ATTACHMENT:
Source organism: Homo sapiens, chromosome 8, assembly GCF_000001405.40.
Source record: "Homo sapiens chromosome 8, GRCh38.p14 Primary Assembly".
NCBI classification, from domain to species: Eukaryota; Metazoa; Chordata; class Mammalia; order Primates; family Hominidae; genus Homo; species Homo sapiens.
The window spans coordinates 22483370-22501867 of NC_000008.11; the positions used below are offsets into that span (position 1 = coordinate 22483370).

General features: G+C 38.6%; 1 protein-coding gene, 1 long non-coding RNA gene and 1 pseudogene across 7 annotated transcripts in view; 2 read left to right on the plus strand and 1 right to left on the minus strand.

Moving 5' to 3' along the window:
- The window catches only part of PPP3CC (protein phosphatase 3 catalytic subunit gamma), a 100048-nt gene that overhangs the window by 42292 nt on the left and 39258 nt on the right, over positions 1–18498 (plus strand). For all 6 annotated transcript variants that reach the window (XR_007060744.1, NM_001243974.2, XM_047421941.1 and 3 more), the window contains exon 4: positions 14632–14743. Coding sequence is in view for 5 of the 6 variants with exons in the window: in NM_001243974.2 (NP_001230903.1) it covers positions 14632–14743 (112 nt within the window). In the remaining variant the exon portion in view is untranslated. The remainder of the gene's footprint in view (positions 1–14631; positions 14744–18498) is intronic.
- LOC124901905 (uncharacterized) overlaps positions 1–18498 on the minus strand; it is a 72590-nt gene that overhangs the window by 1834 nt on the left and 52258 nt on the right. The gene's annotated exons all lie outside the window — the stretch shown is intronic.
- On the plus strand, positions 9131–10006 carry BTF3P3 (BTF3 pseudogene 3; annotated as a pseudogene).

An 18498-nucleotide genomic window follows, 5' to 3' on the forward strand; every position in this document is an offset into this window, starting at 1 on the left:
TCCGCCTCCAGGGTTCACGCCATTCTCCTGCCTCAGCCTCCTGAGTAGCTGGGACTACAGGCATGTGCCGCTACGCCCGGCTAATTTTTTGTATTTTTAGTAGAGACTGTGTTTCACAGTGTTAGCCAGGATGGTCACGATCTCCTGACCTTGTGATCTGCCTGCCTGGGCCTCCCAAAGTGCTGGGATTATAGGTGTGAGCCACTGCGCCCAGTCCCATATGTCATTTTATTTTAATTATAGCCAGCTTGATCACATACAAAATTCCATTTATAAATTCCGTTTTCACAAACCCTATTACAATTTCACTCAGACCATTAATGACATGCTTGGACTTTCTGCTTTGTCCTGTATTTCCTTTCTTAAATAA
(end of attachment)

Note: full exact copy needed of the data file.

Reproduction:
Source organism: Homo sapiens, chromosome 8, assembly GCF_000001405.40.
Source record: "Homo sapiens chromosome 8, GRCh38.p14 Primary Assembly".
NCBI classification, from domain to species: Eukaryota; Metazoa; Chordata; class Mammalia; order Primates; family Hominidae; genus Homo; species Homo sapiens.
The window spans coordinates 22483370-22501867 of NC_000008.11; the positions used below are offsets into that span (position 1 = coordinate 22483370).

General features: G+C 38.6%; 1 protein-coding gene, 1 long non-coding RNA gene and 1 pseudogene across 7 annotated transcripts in view; 2 read left to right on the plus strand and 1 right to left on the minus strand.

Moving 5' to 3' along the window:
- The window catches only part of PPP3CC (protein phosphatase 3 catalytic subunit gamma), a 100048-nt gene that overhangs the window by 42292 nt on the left and 39258 nt on the right, over positions 1–18498 (plus strand). For all 6 annotated transcript variants that reach the window (XR_007060744.1, NM_001243974.2, XM_047421941.1 and 3 more), the window contains exon 4: positions 14632–14743. Coding sequence is in view for 5 of the 6 variants with exons in the window: in NM_001243974.2 (NP_001230903.1) it covers positions 14632–14743 (112 nt within the window). In the remaining variant the exon portion in view is untranslated. The remainder of the gene's footprint in view (positions 1–14631; positions 14744–18498) is intronic.
- LOC124901905 (uncharacterized) overlaps positions 1–18498 on the minus strand; it is a 72590-nt gene that overhangs the window by 1834 nt on the left and 52258 nt on the right. The gene's annotated exons all lie outside the window — the stretch shown is intronic.
- On the plus strand, positions 9131–10006 carry BTF3P3 (BTF3 pseudogene 3; annotated as a pseudogene).

An 18498-nucleotide genomic window follows, 5' to 3' on the forward strand; every position in this document is an offset into this window, starting at 1 on the left:
TCCGCCTCCAGGGTTCACGCCATTCTCCTGCCTCAGCCTCCTGAGTAGCTGGGACTACAGGCATGTGCCGCTACGCCCGGCTAATTTTTTGTATTTTTAGTAGAGACTGTGTTTCACAGTGTTAGCCAGGATGGTCACGATCTCCTGACCTTGTGATCTGCCTGCCTGGGCCTCCCAAAGTGCTGGGATTATAGGTGTGAGCCACTGCGCCCAGTCCCATATGTCATTTTATTTTAATTATAGCCAGCTTGATCACATACAAAATTCCATTTATAAATTCCGTTTTCACAAACCCTATTACAATTTCACTCAGACCATTAATGACATGCTTGGACTTTCTGCTTTGTCCTGTATTTCCTTTCTTAAATAA